Emergency responders, firefighters, civic leaders and tribal representatives are invited to participate in a training that offers a behind-the-scenes view of how to respond and protect the Yakima River, local communities and resources should a major oil spill occur.
State and federal agencies are hosting the workshop from 1-4 p.m. March 16, at the Washington Department of Ecology’s central regional office at 1250 W. Alder St. The workshop is open to the public and admission is free of charge.
There will be a discussion of the newly developed Yakima River Geographic Response Plan that focuses on increasing oil-spill readiness to protect sensitive natural, cultural, and economic sites during an oil spill.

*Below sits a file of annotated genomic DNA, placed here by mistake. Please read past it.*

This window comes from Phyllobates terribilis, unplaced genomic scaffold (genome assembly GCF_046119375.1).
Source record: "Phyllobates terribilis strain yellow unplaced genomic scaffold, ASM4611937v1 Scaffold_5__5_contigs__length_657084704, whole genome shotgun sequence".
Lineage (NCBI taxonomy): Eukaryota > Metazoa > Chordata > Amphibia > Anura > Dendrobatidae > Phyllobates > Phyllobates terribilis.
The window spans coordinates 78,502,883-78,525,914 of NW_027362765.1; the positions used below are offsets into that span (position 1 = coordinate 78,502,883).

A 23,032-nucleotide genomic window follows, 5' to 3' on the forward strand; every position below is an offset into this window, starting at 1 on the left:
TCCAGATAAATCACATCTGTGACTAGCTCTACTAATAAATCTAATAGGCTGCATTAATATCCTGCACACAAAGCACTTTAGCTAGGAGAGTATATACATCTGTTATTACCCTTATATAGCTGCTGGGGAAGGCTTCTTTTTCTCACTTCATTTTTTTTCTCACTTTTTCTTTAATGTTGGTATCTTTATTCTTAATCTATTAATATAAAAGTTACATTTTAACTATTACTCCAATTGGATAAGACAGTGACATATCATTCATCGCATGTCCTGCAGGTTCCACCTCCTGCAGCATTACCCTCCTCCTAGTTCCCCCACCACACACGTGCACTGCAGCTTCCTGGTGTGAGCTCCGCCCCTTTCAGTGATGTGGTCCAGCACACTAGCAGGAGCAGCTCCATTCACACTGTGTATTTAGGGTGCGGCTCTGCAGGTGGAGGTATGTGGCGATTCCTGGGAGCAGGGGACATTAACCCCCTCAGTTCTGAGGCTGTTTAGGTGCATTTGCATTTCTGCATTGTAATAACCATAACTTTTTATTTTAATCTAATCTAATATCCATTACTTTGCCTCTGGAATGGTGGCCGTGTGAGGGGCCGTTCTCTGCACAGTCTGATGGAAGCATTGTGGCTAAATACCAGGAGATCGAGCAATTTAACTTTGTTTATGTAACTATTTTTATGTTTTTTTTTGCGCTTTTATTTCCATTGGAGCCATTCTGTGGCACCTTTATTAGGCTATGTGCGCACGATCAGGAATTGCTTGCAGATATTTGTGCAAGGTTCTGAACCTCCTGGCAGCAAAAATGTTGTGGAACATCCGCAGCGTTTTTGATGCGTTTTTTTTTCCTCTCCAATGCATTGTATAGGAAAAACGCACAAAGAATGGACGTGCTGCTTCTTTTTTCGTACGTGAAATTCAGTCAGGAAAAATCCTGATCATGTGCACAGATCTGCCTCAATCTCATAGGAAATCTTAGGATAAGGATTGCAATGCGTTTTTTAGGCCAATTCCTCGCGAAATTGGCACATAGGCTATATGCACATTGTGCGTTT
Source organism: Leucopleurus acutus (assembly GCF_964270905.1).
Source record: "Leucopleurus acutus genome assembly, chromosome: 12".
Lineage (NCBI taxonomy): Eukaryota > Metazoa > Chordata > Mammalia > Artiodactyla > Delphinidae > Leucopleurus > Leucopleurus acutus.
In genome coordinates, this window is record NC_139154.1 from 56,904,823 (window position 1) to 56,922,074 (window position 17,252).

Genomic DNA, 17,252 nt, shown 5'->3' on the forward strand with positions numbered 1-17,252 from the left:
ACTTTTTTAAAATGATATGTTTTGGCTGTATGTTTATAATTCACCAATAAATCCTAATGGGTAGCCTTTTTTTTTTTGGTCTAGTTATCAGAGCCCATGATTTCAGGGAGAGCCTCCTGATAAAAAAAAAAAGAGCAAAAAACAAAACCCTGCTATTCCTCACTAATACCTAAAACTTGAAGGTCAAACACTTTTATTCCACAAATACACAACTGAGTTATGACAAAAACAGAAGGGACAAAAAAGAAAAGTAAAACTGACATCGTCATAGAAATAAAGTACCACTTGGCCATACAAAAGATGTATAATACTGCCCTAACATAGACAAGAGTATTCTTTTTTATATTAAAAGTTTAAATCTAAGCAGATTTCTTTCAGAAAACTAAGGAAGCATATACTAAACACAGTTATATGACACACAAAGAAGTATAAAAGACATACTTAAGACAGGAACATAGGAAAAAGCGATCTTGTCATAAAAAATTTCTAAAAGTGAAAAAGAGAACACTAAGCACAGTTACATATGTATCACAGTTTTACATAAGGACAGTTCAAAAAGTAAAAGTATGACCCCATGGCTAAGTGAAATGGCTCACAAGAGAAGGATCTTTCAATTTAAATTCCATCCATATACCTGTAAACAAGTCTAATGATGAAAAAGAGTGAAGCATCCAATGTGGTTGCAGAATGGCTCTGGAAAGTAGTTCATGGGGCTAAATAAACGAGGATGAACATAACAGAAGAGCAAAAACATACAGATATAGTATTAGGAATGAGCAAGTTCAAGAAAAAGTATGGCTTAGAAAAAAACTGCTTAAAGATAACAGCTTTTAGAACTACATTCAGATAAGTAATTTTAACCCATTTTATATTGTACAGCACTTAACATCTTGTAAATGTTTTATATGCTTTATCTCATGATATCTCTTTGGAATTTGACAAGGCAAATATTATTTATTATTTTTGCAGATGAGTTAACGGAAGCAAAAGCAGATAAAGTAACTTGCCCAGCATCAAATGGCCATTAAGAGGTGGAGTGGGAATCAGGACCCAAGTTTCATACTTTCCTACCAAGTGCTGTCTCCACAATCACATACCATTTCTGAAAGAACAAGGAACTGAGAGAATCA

Attendees will have the opportunity to provide local insight and comments while viewing and engaging in discussion.
The workshop has been organized and sponsored by the Washington Department of Ecology, U.S. Environmental Protection Agency, and Bureau of Reclamation. Representatives from each agency will discuss their roles and responsibilities, the environmental impact of oil spills, how response efforts can be made more effective, and how state and federal funding mechanisms are used during oil spills. The Bureau of Reclamation will also present on the unique aspects of the Yakima River Valley irrigation system operations.
“Understanding roles in local planning jurisdictions can speed up a response and help make sure critical resources are protected when big oil spills happen,” said Dale Jensen, Ecology Spills program. “We are excited about this opportunity to inform more folks and help communities become more aware.”